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A qutrit (or quantum trit) is a unit of quantum information that is realized by a 3-level quantum system, that may be in a superposition of three mutually orthogonal quantum states.[1]

The qutrit is analogous to the classical radix-3 trit, just as the qubit, a quantum system described by a superposition of two orthogonal states, is analogous to the classical radix-2 bit.

There is ongoing work to develop quantum computers using qutrits and qubits with multiple states.[2]


A qutrit has three orthonormal basis states or vectors, often denoted , , and in Dirac or bra–ket notation. These are used to describe the qutrit as a superposition state vector in the form of a linear combination of the three orthonormal basis states:


where the coefficients are complex probability amplitudes, such that the sum of their squares is unity (normalization):

The qubit's orthonormal basis states span the two-dimensional complex Hilbert space , corresponding to spin-up and spin-down of a spin-1/2 particle. Qutrits require a Hilbert space of higher dimension, namely the three-dimensional spanned by the qutrit's basis ,[3] which can be realized by a three-level quantum system. However, not all three-level quantum systems are qutrits.[4]

An n-qutrit register can represents 3n different states simultaneously, i.e., a superposition state vector in 3n-dimensional complex Hilbert space.[5]

Qutrits have several peculiar features when used for storing quantum information. For example, they are more robust to decoherence under certain environmental interactions.[6] In reality, manipulating qutrits directly might be tricky, and one way to do that is by using an entanglement with a qubit.[7]

Qutrit quantum gates[edit]

The quantum logic gates operating on single qutrits are unitary matrices and gates that act on registers of qutrits are unitary matrices (the elements of the unitary groups U(3) and U(3n) respectively).[8]

The rotation operator gates[a] for SU(3) are , where is the a'th Gell-Mann matrix, is a real value (with period ), and . The Lie algebra of the matrix exponential is provided here. The same rotation operators are used for gluon interactions, where the three basis states are the three colors () of the strong interaction.[9][b]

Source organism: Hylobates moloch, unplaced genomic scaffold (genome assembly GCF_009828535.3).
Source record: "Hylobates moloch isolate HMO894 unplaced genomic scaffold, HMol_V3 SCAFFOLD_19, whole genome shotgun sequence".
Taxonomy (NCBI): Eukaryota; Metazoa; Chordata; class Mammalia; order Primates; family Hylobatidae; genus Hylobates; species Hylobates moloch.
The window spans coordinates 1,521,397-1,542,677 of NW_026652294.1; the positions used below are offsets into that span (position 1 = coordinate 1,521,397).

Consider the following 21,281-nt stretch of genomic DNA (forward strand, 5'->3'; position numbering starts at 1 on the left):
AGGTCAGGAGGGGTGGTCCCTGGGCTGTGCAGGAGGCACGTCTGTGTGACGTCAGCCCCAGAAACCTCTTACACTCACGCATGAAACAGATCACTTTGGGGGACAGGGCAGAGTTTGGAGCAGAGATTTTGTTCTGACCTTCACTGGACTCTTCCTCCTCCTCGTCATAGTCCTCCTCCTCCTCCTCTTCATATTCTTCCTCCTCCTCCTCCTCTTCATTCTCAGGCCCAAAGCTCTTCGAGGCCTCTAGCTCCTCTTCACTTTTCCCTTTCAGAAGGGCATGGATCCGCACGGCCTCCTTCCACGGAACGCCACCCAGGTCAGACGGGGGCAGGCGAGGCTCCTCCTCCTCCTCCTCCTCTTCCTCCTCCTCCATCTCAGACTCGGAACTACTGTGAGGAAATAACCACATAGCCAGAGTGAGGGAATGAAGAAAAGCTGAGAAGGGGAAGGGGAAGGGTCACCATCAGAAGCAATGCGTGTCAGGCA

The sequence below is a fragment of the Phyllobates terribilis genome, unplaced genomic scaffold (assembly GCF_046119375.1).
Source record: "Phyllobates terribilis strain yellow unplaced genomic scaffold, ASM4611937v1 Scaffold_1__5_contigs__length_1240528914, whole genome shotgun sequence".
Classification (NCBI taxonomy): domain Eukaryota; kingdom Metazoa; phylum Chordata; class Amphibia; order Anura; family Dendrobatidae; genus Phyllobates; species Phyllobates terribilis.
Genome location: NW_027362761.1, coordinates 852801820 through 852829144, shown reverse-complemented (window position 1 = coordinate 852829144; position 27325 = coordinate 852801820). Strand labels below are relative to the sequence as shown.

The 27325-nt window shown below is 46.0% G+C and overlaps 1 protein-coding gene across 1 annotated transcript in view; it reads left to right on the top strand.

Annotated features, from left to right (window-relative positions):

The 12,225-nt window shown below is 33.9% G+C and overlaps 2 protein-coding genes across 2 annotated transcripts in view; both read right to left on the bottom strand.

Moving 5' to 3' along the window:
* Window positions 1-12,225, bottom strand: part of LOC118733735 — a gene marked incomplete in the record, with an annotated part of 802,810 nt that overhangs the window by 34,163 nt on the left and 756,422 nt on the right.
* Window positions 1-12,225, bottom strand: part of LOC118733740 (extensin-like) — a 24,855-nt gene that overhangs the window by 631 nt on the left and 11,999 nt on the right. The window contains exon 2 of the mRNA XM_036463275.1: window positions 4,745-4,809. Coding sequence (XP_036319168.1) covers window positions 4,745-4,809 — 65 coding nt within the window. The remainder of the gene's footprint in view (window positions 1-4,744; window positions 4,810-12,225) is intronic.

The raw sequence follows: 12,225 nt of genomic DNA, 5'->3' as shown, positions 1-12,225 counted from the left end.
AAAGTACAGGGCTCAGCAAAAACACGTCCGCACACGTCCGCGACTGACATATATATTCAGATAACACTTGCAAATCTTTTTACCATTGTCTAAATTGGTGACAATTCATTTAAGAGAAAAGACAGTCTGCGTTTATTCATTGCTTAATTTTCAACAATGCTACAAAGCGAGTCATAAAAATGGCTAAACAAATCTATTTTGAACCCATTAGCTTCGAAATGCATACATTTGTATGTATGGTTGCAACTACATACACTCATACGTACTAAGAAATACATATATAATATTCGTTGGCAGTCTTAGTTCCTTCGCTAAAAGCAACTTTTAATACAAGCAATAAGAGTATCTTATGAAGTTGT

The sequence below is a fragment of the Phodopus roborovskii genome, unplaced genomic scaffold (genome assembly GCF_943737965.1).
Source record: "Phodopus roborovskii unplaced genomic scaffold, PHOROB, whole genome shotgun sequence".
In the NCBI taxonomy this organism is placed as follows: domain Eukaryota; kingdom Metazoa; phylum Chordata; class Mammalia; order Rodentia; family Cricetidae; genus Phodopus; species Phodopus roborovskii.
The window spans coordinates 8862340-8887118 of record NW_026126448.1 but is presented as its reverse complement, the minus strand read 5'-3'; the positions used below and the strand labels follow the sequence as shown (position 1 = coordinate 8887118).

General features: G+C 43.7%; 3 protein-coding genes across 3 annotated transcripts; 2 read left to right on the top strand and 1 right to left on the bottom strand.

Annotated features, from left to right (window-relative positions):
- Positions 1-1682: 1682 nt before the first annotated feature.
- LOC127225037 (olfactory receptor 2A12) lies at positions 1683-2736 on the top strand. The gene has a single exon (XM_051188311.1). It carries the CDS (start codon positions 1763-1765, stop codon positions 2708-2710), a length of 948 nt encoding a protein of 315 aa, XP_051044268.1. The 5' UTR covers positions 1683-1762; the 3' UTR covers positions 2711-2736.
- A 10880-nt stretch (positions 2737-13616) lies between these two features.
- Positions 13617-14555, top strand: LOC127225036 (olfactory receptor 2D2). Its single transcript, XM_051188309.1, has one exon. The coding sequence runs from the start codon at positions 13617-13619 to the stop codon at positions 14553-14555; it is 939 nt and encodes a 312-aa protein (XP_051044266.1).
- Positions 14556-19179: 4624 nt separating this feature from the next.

The global phase shift gate for the qutrit[c] is where the phase factor is called the global phase.

This phase gate performs the mapping and together with the 8 rotation operators is capable of expressing any single-qutrit gate in U(3), as a series circuit of at most 9 gates.

See also[edit]


  1. ^ This can be compared with the three rotation operator gates for qubits. We get eight linearly independent rotation operators by selecting appropriate . For example, we get the 1st rotation operator for SU(3) by setting and all others to zero.
  2. ^ Note: Quarks and gluons have color charge interactions in SU(3), not U(3), meaning their color charge can not have global phase. If they could have global phase, it would mean that there would be a 9th gluon, but there is only 8.[10] Qutrits can however have global phase.
  3. ^ Comparable with the global phase shift gate for qubits.


  1. ^ Nisbet-Jones, Peter B. R.; Dilley, Jerome; Holleczek, Annemarie; Barter, Oliver; Kuhn, Axel (2013). "Photonic qubits, qutrits and ququads accurately prepared and delivered on demand". New Journal of Physics. 15 (5): 053007. arXiv:1203.5614. Bibcode:2013NJPh...15e3007N. doi:10.1088/1367-2630/15/5/053007. ISSN 1367-2630. S2CID 110606655.
  2. ^ "Qudits: The Real Future of Quantum Computing?". IEEE Spectrum. 28 June 2017. Retrieved 2021-05-24.
  3. ^ Byrd, Mark (1998). "Differential geometry on SU(3) with applications to three state systems". Journal of Mathematical Physics. 39 (11): 6125–6136. arXiv:math-ph/9807032. Bibcode:1998JMP....39.6125B. doi:10.1063/1.532618. ISSN 0022-2488. S2CID 17645992.
  4. ^ "Quantum systems: three-level vs qutrit". Physics Stack Exchange. Retrieved 2018-07-25.
  5. ^ Caves, Carlton M.; Milburn, Gerard J. (2000). "Qutrit entanglement". Optics Communications. 179 (1–6): 439–446. arXiv:quant-ph/9910001. Bibcode:2000OptCo.179..439C. doi:10.1016/s0030-4018(99)00693-8. ISSN 0030-4018. S2CID 27185877.
  6. ^ Melikidze, A.; Dobrovitski, V. V.; De Raedt, H. A.; Katsnelson, M. I.; Harmon, B. N. (2004). "Parity effects in spin decoherence". Physical Review B. 70 (1): 014435. arXiv:quant-ph/0212097. Bibcode:2004PhRvB..70a4435M. doi:10.1103/PhysRevB.70.014435. S2CID 56567962.
  7. ^ B. P. Lanyon,1 T. J. Weinhold, N. K. Langford, J. L. O'Brien, K. J. Resch, A. Gilchrist, and A. G. White, Manipulating Biphotonic Qutrits, Phys. Rev. Lett. 100, 060504 (2008) (link)
  8. ^ Colin P. Williams (2011). Explorations in Quantum Computing. Springer. pp. 22–23. ISBN 978-1-84628-887-6.
  9. ^ David J. Griffiths (2008). Introduction to Elementary Particles (2nd ed.). John Wiley & Sons. pp. 283–288, 366–369. ISBN 978-3-527-40601-2.
  10. ^ Ethan Siegel (Nov 18, 2020). "Why Are There Only 8 Gluons?". Forbes.

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